# Post to walk to the Edge

## Decide if it were or not possible, or even intractable

It’s not true that we can calculate anything we propose with a computer. This is something that was discovered 100 years ago. No matter what notation is chosen, there are problems where you can’t be sure that a machine can conclude with an answer.

The problems that cannot be associated with any kind of algorithm that solves them are the **undecidable **ones. Perhaps that is **Post**’s most interesting legacy: the problem of correspondence. The undecidable problem possibly easier to formulate and, perhaps because of that, to work with.

That means that if you had a sequence of *K* naturals with two encoding *α** *and ** β**, and if you had two functions defined

*g*and

*f*from the same sequence which constitute a

**word**

*g*with

**and**

*α**f*with

**,**

*β*you couldn’t ensure there were a *sequence *where *g(sequence)* = *f(sequence)*.

Imagine *g* is Spanish and *h* is English, *α** *and ** β **could be their dictionaries from the same

*mentality*to understand an

*idea*, so there is no way to know if two languages can construct the same

*idea*. Considering this concept, we can construct a diccionary

*α**/*

**to get all the correspondences for every roleplay, like:**

*β*

*α**/*

**= a/baa, ab/aa, bba/bb.**

*β*For K = 4, if we take as solution 3, 2, 3, 1 = bba·ab·bba·a = bb·aa·bb·baa

As you can see that is the same string, but in different association.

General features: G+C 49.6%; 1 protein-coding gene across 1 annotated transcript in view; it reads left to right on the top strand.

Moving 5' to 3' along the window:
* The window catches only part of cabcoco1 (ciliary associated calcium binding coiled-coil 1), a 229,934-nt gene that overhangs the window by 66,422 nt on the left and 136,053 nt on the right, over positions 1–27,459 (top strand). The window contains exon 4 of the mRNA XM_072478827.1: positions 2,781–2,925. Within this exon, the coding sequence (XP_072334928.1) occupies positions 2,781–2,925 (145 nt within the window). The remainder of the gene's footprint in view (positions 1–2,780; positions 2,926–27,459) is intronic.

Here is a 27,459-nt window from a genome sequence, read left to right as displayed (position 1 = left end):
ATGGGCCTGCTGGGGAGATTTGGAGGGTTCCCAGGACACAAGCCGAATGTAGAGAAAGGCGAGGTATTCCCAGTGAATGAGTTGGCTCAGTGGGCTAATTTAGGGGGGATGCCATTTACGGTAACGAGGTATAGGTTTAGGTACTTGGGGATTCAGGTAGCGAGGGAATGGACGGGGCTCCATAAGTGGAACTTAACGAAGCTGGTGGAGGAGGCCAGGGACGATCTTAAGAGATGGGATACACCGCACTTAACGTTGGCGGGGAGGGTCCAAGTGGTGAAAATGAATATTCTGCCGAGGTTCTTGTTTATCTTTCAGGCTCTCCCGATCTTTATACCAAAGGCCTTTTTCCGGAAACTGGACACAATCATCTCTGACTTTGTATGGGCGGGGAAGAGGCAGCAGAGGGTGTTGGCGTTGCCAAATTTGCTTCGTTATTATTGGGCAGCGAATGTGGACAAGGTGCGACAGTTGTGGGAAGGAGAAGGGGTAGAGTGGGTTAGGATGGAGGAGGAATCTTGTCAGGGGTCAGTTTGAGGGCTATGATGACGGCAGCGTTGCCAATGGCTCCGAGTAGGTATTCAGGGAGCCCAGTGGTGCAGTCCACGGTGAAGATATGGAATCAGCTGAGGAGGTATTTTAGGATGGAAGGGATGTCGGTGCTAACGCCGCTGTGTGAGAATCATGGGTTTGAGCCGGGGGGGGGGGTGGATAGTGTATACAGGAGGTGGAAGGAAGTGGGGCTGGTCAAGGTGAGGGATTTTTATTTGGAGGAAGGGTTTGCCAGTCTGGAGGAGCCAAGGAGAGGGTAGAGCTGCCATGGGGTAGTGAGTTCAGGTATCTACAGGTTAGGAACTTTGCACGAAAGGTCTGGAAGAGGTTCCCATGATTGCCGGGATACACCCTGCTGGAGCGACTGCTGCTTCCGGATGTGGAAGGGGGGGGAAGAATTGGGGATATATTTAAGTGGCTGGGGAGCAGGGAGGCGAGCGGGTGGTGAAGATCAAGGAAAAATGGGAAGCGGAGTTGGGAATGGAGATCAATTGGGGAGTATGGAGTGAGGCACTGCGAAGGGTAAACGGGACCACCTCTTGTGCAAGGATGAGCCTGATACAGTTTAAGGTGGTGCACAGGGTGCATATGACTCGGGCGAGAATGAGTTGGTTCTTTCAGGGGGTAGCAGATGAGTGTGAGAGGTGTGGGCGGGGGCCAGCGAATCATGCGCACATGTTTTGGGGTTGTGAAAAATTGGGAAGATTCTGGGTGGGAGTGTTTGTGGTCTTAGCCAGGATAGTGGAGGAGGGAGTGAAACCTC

# Entering to the code

We could code anything to solve that undecidable problem in this way,

def explodePost(dicc): Q = set([]) newQ = clausure(('', ''), dicc) while newQ: query = newQ.pop() if query in Q: continue newQ.update(clausure(query, dicc)) if ('', '') in newQ: return True Q.add(query) return Falsedef clausure(query, dicc): R = set([]) q1, q2 = query for x1 in dicc.keys(): qR = rest(q1+x1, q2+dicc[x1]) if qR is not None: R.add(qR) return Rdef rest(str1, str2, CAB = "$_$"): if CAB + str1 in CAB + str2: return ('', str2[len(str1):]) if CAB + str2 in CAB + str1: return (str1[len(str2):], '') return None

Now you can think, if there is no code possible, how do you construct a code? Obviously, the problem is that we cannot ensure this code will finish. But you can test some things:

```
>>> rest('my cat', 'my dog')
>>> rest('my ', 'my dog')
('', 'dog')
>>> clausure(('', ''), {'a':'baa', 'ab':'aa', 'bba':'bb'})
{('a', '')}
>>> explodePost({'a':'baa', 'ab':'aa', 'bba':'bb'})
True
>>> explodePost({'a':'baa', 'ab':'aa', 'baa':'bb'})
False
```

So, almost for some entries we can ensure if Post Correspondence is True os False.

## Why it could not work

Imagine we construct strings like *x[Q]y#*, where *x* and* y* are strings in an alphabet and *Q* represent one possible state register in a Turing Machine placed in the middle of a tape (position could be *len(x)* in the pattern *x[Q]y#*).

So, every correspondence in *α** /* ** β **is able to represent any behavioural change in our

**Turing Machine**simulation. For example,

- if we read in the state Q1 the letter ‘a’ then move to the right, put a ‘b’ and change to Q2 → [Q1]a / b[Q2]
- with {‘a’, ‘b’} alphabet, from Q1 move to the left and change to Q2 → a[Q1]a/[Q2]aa, a[Q1]b/[Q2]ab, b[Q1]a/[Q2]ba, b[Q1]b/[Q2]bb

That means that if we were able to solve the **Post’s correspondence** (like the *explodePost *code) then we would be able to guess if a Turing Machine is able to accept a specific entry, and that is not possible considering that constructing a code able to guess when every code halts could be the next step.

# What I ensure about NP Vs P

Imagine you are working with a sequence of *K* elements. That sequence is the index we will use to ensure us if it constructs the same result *f*(seq) = *g*(seq).